The Size of the Fight in the Dog

It's not the size of the dog in the fight; it's the size of the fight in the dog.

  • Unknown12

One explanation for underdog support and human psychological biases in favor of such entities is the rational calculation of one's own emotions. In other words, because an underdog's success is by definition unexpected, this may increase the excitement of rooting for the underdog (calculated by its likeliness to win or lose). In this way, rather than being strongly supportive of underdogs, people might instead actually be rooting against the dominant entities, an attitude captured by the sentiment, "My favorite baseball team is whoever is playing against the Yankees."

The data from social psychology seems to also suggest, however, that at least part of the reason people favor the underdog is our perceived sense of the underdog's "disadvantage." For example, students watching a taped basketball game not only rooted for whichever team they had been told was the underdog, but also attributed more "hustle, effort, heart, and wanting to win" to that team. In this way, people may favor the disadvantaged underdog because we want to help compensate for what we consider to be undeserved inequality. "If one contestant is outmatched for reasons that aren't his fault, that's unfair, and our sense of justice reaches out to fix it."13

According to marketing experts Anat Kienan, Jill Avery, and Neehu Paharia, "The biographies of underdog brands share two important narrative components: a disadvantaged position (they highlight a company's humble beginnings and portray it as being ‘outgunned' by bigger, better-resourced competitors) and a passion and determination to triumph against the odds." 14 Various studies in the fields of marketing and social psychology define underdogs similarly: a materially, socially, or physically disadvantaged entity that displays a "strong will or indefatigable spirit" during a competitive struggle.15 

In line with this reasoning, then, if the team (or group or individual) that is likely to lose is not disadvantaged, that side should no longer enjoy favoritism. Accordingly, when research subjects were told that a team was likely to lose and that it had a lot less money than the other team, they rooted for that team. But when they were told that a team was likely to lose even though it had a lot more money than the other team, they didn't much care who won.16 Disadvantage alone, then, is insufficient for observers to perceive a contender as an underdog. Stripping a disadvantaged opponent of its underdog status may require the crafting of counter-narratives that demonstrate the reasons that the opponent, though possibly disadvantaged in one or more domains, is not a true underdog deserving of support.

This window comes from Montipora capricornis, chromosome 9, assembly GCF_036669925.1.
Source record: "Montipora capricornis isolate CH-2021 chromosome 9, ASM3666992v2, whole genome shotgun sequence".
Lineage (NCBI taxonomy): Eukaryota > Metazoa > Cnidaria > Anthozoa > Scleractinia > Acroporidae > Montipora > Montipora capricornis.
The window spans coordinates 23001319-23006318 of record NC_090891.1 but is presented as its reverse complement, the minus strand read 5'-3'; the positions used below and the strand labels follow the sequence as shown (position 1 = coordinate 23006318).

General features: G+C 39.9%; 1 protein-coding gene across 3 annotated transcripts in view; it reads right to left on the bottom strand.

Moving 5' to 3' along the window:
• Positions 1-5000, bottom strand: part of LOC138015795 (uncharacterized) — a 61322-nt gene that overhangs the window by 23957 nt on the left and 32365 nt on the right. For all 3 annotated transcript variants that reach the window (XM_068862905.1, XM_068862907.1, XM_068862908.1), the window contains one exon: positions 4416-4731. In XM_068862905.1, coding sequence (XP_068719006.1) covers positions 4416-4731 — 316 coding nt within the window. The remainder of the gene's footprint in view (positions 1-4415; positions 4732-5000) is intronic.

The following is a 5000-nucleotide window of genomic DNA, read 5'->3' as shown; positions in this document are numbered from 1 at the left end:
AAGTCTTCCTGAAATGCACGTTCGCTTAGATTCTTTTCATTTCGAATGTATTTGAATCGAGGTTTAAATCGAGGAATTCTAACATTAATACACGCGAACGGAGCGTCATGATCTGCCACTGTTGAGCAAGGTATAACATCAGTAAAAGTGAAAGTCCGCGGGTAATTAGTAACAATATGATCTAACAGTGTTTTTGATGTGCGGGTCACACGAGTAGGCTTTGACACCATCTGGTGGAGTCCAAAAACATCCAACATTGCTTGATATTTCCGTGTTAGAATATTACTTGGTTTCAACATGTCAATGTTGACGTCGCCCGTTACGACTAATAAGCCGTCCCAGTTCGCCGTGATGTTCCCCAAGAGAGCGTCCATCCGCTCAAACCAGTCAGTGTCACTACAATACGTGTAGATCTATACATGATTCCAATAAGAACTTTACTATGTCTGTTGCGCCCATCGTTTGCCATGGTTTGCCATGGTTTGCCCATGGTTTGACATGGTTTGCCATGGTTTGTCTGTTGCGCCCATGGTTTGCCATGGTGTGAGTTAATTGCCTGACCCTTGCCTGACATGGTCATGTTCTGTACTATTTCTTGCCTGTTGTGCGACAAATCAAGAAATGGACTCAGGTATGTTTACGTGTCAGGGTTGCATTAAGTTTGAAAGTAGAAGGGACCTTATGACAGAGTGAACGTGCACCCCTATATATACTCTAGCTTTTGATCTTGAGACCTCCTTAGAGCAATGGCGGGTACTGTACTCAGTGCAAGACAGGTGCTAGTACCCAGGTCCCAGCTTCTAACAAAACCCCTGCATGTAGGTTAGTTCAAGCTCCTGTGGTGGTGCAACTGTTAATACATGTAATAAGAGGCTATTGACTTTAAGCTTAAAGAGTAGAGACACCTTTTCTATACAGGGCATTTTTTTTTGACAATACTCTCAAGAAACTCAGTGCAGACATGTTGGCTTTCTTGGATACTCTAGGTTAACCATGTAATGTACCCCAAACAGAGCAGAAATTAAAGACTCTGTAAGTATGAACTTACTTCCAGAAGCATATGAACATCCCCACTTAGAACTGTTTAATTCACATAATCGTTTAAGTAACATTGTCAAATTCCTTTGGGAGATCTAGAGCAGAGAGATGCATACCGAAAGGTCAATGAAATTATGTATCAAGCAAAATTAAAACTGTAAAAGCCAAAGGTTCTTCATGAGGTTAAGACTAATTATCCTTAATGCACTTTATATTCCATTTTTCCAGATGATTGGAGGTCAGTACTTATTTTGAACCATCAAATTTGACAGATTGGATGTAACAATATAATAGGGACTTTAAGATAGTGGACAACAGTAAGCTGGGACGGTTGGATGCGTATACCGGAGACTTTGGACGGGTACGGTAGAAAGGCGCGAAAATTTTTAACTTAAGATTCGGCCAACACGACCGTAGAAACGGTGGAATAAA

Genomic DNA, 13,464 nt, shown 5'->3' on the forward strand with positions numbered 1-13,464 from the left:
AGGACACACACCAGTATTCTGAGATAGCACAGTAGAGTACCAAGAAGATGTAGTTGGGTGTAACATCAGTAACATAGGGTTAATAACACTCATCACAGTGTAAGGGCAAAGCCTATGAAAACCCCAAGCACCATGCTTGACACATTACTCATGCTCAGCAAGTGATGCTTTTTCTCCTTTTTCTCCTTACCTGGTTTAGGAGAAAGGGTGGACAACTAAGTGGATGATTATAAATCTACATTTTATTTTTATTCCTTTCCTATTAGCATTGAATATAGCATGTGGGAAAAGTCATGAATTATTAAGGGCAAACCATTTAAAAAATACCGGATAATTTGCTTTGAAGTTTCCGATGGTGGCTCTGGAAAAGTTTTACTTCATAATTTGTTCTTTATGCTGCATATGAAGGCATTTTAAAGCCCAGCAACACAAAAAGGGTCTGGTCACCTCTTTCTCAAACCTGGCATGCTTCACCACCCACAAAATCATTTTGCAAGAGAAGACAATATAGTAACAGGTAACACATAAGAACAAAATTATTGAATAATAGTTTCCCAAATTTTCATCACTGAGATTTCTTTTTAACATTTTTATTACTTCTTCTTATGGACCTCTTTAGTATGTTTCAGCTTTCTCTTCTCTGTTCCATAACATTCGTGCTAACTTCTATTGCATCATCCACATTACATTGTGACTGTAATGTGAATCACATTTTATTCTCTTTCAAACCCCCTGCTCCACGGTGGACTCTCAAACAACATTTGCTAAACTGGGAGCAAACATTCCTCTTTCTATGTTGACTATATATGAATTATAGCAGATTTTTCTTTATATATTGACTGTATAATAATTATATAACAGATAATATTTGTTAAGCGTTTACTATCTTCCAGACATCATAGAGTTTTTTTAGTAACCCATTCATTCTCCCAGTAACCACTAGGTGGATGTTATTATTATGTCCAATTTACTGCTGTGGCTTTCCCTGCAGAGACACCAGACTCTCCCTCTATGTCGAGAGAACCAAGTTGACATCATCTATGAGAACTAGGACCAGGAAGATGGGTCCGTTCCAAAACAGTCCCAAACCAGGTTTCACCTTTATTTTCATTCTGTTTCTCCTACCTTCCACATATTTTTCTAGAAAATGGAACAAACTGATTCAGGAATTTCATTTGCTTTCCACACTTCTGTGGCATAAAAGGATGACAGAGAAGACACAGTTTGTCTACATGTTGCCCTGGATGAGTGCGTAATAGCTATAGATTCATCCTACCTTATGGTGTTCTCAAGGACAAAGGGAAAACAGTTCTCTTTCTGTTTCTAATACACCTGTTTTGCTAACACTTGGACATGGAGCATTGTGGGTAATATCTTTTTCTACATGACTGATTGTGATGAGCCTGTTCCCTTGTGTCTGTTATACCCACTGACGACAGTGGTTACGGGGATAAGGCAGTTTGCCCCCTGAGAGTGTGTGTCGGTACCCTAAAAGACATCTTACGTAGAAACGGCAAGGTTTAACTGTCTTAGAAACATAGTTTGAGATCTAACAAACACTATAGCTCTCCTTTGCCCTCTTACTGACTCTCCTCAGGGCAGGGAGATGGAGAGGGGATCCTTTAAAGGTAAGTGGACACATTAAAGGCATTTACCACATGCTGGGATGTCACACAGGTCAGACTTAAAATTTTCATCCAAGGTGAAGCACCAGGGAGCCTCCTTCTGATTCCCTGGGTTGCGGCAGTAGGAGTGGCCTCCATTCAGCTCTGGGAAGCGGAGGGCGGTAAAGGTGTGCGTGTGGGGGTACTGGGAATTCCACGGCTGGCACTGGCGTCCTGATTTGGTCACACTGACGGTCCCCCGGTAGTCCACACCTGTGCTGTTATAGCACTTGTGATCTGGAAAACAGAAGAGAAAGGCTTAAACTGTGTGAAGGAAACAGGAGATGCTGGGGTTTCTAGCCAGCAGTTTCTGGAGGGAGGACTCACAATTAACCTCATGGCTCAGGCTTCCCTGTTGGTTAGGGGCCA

The current data suggest that these boundaries, or under-dog qualifiers, can be divided into two general categories: those that are dependent on the observer and those that are dependent on the perceived performance of the underdog. In other words, if one already identifies with one of the competitors, then that competitor's narrative status as underdog or top dog may not matter all that much. It is when one has no dog in the fight, so to speak, that an underdog narrative may become compelling. Unsurprisingly, the degree of sympathy and support offered to the underdog is often simply a function of the observer's vicarious self-serving motives.17 Relatively neutral observers are likely to feel sympathy for the underdog only when there is little negative personal consequence for doing so. Observers who strongly identify with the underdog—those who view themselves as players on the disadvantaged team—may be unswayed by the high personal risk their support engenders.18

In the world of Star Wars—a classic underdog narrative in popular culture—the question becomes whether it would be possible to convince Luke Skywalker and Han Solo not to join the Rebel Alliance. It would likely be harder to dissuade Luke Skywalker because he has the ideologue Obi-Wan Kenobi to recruit and mentor him, as well as personal reasons—such as the assassinations of his uncle and aunt by imperial stormtroopers—to identify against the Empire. (At least, Luke is told by Obi-Wan that storm troopers are responsible for the attack that killed his relatives.) But, what of Han Solo? It might be worth the time to consider why we accept the idea that a self-serving smuggler—who says he doesn't believe in "hokey religions" like the Jedi and calls Luke's assault against the Death Star not an act of "courage" but one of "suicide"—would end up joining Luke and the Rebel Alliance in the end.